Today we as Americans celebrate our independence. Our independence is unique, for we, as a nation of ideas, can point to one seminal document for the principles that gave rise to our nation: The Declaration of Independence. And so it is fitting that today, more than 130,000 Americans stand guard in a country halfway around the world to guarantee those rights which that document proclaimed to be applicable to all men—not just to Americans. While Thomas Jefferson conceded that the ideas of the Declaration were not new but merely a recitation of the ideas found in the writings of men like Locke and Sydney, the restatement of these ideas in a document declaring these rights as a basis for the formation of a new nation was revolutionary then, and it is revolutionary now.
There are many who question the US endeavor in Iraq. Some question whether Iraqis have habituated the virtues or have the education necessary for successful self-rule. These are important questions, and ones which we will continue to consider in the coming days. But no one should doubt that the Iraqis as humans are equally entitled to the fundamental rights of life, liberty and happiness, and that their government should derive its just powers from the people. After all, we Americans proclaimed as much to them, not last year but 228 years ago.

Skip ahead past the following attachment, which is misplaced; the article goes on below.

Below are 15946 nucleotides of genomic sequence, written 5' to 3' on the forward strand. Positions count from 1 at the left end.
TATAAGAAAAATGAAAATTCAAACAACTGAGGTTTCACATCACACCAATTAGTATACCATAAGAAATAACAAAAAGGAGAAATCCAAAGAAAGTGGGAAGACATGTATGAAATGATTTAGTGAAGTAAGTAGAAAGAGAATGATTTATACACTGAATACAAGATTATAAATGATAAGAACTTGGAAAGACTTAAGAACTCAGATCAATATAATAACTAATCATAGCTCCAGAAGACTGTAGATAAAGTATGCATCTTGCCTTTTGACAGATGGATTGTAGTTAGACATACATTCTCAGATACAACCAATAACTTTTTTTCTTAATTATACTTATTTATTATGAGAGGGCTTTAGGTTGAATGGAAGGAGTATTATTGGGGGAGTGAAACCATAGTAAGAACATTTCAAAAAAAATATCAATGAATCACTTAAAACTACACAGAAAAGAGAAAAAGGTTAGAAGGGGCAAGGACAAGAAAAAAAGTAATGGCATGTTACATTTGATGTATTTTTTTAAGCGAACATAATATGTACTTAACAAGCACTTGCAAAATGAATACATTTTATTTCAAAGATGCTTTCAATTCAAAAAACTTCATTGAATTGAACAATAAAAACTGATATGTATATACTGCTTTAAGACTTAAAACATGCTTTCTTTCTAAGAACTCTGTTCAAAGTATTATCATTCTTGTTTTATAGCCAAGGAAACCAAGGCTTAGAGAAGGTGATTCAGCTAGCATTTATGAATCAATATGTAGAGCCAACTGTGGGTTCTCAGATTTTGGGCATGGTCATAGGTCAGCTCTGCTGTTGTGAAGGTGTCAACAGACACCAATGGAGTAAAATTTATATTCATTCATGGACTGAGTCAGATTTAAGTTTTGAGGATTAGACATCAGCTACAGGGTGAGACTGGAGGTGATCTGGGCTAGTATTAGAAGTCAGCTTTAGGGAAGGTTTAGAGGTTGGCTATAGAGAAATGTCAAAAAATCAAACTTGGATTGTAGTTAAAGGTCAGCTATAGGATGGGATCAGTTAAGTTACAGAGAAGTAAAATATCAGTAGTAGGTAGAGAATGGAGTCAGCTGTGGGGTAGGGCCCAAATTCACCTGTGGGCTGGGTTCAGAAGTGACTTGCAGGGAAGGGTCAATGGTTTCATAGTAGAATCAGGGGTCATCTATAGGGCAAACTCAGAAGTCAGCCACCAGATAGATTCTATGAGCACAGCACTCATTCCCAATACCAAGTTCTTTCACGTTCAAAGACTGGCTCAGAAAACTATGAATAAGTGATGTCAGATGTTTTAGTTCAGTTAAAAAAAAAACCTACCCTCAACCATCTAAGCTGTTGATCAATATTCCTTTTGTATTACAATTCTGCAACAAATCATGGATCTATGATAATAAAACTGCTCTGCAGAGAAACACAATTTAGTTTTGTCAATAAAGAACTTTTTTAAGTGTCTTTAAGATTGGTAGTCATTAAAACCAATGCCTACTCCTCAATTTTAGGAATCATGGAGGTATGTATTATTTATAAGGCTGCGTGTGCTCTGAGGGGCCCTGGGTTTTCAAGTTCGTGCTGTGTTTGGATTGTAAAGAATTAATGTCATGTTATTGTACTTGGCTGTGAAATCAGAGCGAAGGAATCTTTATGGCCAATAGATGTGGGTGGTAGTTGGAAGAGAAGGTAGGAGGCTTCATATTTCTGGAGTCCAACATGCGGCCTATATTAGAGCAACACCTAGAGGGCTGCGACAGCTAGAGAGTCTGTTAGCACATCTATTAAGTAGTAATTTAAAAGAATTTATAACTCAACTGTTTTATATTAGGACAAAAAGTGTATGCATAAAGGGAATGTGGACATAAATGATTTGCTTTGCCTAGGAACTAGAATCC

The Forth of July in Iraq has been much like any other day. I have seen no barbeques, and (thankfully) there have been no local fireworks. Undoubtedly, the men and women serving here would rather be at home, enjoying a barbeque and a beer, and spending time with families and friends. But they are here, and they are here for an important purpose. They know why they are here, and many of them volunteered not just once to join the military, but a second time to come to Iraq. For this, we owe them a debt of gratitude. So as you sit around your barbeques today with your families celebrating our independence, take a moment to remember those soldiers throughout the world who cannot be with their families so that America can be secure, and so that a new nation may one day celebrate an independence day of its own.